Police are being tasked with increasingly complicated challenges as the state of technology evolves, but today’s most effective agencies aren’t exactly lacking in technical muscle. The same rapid expansion of technology forcing quick adaptation on the part of police has set the stage for exciting, innovative tools that help officers serve their communities.
Law enforcement agencies around the country have recognized the value of these tools, using them to meet the shifting demands of police work. Some are still relatively untested, others are controversial, but each new armament in the fight against crime has the potential to radically alter the way law enforcement operates.
3D Crime Scene Imaging
The methods that analysts use to dissect every facet of a crime scene have fascinated the public in recent years, which is understandable with how far the field has come. 3D scanning technology, like some of the solutions offered by Faro, certainly seems like something straight out of science fiction. These devices take a three-dimensional scan of an entire crime scene, replacing many sketches and photographs..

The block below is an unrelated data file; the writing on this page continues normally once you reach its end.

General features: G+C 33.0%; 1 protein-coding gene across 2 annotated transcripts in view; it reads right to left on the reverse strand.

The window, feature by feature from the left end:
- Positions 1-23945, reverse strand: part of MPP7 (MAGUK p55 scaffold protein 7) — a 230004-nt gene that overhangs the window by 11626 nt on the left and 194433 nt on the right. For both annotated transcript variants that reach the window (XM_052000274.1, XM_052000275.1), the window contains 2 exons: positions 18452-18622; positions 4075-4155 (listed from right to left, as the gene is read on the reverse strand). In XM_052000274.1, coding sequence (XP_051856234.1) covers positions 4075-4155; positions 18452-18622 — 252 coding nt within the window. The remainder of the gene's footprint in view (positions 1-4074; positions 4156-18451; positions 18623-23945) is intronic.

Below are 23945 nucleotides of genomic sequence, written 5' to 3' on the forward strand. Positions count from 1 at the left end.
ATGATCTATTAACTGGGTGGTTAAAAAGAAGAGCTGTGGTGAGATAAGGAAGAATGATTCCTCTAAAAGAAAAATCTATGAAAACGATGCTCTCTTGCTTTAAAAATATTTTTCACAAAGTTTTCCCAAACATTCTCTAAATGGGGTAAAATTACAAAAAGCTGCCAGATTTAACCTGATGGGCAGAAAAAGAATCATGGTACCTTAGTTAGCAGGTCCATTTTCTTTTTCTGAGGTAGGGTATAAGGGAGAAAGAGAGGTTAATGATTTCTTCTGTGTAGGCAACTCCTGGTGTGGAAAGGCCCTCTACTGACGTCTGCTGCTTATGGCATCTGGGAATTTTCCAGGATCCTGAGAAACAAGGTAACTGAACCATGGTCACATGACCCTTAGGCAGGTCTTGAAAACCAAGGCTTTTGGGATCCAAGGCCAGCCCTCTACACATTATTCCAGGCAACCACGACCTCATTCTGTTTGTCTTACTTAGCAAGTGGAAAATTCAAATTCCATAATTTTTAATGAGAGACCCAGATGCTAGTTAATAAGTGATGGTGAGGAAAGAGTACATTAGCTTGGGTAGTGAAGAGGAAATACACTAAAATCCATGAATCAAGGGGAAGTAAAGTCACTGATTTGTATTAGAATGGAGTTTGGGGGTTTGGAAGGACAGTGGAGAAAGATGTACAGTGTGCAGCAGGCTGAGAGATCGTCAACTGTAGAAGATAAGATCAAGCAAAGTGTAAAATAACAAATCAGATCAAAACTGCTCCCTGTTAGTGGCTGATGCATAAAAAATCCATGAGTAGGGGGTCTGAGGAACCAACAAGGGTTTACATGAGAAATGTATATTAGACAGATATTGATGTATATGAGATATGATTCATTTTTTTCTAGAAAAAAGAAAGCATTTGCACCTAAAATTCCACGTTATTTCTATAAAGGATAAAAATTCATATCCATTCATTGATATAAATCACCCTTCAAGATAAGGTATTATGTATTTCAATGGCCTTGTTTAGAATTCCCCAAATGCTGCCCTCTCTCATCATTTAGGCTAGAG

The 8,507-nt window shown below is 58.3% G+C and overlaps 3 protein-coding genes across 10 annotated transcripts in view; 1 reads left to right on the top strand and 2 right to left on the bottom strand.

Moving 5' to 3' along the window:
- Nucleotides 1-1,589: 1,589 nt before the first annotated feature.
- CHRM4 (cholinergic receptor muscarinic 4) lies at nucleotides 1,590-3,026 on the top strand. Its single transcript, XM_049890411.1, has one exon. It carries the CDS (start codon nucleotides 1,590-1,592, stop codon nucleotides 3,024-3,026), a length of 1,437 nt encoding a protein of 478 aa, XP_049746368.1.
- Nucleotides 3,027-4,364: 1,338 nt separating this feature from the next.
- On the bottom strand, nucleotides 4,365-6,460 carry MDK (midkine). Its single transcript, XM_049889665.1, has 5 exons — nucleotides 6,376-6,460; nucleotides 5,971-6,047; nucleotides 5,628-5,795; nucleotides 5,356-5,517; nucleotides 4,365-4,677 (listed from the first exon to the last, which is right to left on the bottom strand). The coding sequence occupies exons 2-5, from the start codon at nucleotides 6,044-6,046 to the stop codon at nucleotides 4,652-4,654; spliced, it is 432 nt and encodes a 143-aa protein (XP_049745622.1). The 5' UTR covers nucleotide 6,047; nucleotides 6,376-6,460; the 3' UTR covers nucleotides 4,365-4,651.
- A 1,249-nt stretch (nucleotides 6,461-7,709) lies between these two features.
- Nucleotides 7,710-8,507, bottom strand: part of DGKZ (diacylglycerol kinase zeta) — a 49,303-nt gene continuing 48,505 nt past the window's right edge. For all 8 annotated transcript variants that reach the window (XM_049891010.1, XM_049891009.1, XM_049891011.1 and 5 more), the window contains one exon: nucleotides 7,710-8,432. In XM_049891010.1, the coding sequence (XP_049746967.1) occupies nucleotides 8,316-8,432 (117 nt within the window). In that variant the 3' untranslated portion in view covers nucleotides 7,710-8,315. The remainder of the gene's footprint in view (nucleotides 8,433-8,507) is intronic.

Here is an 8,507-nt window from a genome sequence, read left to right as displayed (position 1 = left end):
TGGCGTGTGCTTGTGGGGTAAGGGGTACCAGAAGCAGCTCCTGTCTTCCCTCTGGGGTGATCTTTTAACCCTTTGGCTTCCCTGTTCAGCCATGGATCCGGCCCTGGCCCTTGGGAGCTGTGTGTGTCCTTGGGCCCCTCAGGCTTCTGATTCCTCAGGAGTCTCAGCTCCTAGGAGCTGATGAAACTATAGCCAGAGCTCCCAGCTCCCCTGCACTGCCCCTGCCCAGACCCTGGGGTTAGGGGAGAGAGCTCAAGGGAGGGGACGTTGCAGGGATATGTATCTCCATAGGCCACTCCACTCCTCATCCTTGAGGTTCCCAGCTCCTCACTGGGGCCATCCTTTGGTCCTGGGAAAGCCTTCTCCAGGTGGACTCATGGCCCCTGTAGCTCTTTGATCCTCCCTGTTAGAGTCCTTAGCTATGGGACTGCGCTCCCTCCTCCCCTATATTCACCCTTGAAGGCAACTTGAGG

The emergence of new radar technology that uses radio waves to detect movement through walls caused quite a stir when it was brought to public attention several months ago. The controversy is understandable, as concern over privacy rights continues to rise, and the technology does pose some difficult questions relative to the Fourth Amendment. However, this technology isn’t actually new, and has been used by nearly 50 law enforcement agencies in the U.S. to mitigate the dangers of entering buildings that house criminal activity. Using the L-3 CyTerra Range-R, which is sensitive enough to measure even the slightest movement, officers can gain a complete picture of what threats they’ll face, which is critical information to the success and safety of a breach.